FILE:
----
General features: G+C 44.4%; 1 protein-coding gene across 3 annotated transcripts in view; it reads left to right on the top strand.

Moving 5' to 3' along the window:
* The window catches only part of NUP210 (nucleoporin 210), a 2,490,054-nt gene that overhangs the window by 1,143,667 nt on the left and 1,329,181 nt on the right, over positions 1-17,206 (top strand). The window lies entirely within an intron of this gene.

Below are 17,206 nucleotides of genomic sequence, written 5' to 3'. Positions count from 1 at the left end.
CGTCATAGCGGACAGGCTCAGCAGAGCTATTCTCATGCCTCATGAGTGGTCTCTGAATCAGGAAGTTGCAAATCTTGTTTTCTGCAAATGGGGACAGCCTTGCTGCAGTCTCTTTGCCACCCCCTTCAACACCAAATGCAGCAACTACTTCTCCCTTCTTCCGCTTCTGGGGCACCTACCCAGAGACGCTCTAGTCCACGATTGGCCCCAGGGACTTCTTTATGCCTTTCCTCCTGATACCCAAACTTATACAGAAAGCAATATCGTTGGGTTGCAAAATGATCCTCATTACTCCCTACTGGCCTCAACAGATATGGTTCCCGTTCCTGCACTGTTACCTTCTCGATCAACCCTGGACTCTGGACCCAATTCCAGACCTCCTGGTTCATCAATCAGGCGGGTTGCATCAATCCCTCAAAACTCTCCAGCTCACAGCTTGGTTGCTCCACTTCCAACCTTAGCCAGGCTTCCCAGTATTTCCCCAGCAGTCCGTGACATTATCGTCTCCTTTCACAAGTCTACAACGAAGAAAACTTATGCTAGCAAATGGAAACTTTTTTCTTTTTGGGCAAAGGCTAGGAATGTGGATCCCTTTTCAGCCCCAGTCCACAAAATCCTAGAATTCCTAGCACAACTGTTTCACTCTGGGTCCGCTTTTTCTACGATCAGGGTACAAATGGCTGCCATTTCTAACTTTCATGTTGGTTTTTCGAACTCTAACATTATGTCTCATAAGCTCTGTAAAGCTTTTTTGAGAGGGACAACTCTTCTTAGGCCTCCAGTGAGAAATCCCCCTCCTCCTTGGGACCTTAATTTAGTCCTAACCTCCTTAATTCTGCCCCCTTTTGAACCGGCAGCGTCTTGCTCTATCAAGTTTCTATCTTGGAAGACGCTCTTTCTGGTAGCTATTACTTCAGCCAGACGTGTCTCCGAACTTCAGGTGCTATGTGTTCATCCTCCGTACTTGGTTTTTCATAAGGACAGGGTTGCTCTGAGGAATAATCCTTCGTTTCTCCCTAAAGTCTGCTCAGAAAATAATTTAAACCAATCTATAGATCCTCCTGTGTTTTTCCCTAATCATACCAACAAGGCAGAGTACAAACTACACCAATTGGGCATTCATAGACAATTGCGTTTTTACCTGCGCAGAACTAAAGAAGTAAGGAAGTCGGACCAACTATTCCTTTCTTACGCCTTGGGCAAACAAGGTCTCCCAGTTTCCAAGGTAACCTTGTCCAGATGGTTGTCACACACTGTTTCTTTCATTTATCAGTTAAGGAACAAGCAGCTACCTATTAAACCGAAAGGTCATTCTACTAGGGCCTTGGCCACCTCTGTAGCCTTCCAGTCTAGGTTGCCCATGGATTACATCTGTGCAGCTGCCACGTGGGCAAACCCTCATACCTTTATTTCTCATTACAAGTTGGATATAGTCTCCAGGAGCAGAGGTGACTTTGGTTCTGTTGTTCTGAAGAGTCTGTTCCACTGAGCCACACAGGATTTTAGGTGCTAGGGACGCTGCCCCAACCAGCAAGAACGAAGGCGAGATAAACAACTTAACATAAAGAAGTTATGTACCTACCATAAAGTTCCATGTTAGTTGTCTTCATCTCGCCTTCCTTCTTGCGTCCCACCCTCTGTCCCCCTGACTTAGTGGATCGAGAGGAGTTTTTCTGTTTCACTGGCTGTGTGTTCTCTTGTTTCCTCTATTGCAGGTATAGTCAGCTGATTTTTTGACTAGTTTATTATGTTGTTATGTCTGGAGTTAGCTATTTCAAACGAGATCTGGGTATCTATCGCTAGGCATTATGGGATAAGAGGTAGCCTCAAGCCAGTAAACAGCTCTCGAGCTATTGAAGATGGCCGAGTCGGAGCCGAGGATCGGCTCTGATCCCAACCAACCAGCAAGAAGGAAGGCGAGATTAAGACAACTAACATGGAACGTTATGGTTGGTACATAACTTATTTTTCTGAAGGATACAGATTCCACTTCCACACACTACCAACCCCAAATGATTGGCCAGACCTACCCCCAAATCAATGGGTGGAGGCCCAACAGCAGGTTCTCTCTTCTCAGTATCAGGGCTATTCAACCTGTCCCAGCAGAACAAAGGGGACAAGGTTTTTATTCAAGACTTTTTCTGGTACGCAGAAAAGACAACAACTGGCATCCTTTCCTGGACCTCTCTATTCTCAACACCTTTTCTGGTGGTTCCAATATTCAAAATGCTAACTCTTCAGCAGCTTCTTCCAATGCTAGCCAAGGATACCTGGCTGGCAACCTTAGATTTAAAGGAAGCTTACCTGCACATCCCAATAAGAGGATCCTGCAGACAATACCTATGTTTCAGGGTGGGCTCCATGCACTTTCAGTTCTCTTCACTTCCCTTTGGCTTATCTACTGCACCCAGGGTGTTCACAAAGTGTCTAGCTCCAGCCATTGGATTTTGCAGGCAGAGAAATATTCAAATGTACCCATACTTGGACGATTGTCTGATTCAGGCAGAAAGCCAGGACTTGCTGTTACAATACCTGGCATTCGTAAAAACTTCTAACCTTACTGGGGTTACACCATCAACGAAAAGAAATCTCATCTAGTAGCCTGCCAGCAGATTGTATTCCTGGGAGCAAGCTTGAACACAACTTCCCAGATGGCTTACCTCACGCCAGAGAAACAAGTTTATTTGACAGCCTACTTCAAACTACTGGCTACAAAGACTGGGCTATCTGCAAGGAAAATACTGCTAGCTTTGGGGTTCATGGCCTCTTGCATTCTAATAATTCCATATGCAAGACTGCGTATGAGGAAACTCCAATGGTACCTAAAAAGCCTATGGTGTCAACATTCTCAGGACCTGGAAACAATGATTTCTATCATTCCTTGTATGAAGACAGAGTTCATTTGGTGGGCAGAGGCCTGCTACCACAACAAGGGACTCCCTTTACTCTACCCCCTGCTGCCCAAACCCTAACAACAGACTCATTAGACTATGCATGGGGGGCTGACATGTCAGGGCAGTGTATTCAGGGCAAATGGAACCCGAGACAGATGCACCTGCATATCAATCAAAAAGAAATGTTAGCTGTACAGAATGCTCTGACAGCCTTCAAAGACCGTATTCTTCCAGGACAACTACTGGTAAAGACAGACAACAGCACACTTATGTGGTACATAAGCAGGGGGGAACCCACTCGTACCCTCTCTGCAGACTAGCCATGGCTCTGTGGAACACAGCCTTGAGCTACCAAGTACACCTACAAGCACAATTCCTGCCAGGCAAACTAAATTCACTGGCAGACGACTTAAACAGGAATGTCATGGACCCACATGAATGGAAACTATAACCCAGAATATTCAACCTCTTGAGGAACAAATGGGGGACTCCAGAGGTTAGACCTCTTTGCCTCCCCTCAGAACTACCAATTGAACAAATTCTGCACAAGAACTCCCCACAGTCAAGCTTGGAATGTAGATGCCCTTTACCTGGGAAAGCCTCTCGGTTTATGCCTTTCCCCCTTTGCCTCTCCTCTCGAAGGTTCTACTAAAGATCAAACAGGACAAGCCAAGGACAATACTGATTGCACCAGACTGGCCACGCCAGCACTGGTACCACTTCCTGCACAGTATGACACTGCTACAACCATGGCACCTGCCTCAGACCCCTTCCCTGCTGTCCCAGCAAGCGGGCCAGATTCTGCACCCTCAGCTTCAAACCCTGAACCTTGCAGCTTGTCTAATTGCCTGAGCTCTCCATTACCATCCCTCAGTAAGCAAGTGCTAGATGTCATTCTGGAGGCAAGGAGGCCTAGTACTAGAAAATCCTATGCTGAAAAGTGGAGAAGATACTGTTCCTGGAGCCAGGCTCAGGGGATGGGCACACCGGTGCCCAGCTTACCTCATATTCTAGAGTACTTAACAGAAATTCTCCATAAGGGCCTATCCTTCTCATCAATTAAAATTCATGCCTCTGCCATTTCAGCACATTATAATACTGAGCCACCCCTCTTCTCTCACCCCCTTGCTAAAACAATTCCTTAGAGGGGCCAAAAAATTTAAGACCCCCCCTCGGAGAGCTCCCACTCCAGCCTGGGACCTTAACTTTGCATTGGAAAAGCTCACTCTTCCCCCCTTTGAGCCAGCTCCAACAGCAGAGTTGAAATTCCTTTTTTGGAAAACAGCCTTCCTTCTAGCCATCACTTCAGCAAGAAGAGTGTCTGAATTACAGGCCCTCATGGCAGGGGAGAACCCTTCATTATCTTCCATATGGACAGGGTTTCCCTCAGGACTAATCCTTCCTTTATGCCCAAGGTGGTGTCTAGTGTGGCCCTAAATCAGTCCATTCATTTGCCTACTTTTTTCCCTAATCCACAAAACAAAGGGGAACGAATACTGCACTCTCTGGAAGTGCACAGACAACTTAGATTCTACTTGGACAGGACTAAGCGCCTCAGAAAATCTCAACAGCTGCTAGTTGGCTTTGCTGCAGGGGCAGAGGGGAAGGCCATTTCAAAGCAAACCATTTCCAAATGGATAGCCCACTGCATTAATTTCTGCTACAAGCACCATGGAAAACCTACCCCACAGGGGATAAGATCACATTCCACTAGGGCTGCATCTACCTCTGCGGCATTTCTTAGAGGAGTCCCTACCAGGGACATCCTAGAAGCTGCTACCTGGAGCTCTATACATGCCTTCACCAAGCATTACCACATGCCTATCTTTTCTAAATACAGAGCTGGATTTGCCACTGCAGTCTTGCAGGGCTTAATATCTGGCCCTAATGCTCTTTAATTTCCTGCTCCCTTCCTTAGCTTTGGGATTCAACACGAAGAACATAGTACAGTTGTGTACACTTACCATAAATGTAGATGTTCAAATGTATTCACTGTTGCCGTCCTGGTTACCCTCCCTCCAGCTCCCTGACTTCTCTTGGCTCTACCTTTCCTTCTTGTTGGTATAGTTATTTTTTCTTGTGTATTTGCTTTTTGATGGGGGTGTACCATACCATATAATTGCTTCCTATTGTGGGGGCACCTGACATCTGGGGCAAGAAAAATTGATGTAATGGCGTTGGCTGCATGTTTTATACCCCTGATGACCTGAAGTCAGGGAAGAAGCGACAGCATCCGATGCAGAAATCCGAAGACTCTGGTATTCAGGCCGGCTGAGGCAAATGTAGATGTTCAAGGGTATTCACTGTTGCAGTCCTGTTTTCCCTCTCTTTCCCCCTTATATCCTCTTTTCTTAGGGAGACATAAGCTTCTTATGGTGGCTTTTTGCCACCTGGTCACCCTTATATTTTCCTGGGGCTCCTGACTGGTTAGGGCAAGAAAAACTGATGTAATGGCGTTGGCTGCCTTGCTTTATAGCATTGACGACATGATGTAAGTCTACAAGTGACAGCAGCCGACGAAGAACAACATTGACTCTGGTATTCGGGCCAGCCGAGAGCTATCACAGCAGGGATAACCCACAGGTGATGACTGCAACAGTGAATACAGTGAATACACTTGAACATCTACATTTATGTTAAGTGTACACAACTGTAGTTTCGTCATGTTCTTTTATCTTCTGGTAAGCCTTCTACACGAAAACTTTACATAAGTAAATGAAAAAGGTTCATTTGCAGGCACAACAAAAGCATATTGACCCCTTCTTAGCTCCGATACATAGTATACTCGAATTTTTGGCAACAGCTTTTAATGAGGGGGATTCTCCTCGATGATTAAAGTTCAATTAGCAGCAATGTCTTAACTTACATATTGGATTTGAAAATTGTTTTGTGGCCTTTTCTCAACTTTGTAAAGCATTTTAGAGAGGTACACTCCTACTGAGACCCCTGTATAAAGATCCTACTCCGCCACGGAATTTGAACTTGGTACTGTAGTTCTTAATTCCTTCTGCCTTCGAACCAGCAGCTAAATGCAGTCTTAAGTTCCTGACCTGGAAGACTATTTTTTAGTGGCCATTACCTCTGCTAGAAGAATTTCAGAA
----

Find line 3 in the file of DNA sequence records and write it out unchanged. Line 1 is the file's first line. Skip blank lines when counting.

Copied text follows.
* The window catches only part of NUP210 (nucleoporin 210), a 2,490,054-nt gene that overhangs the window by 1,143,667 nt on the left and 1,329,181 nt on the right, over positions 1-17,206 (top strand). The window lies entirely within an intron of this gene.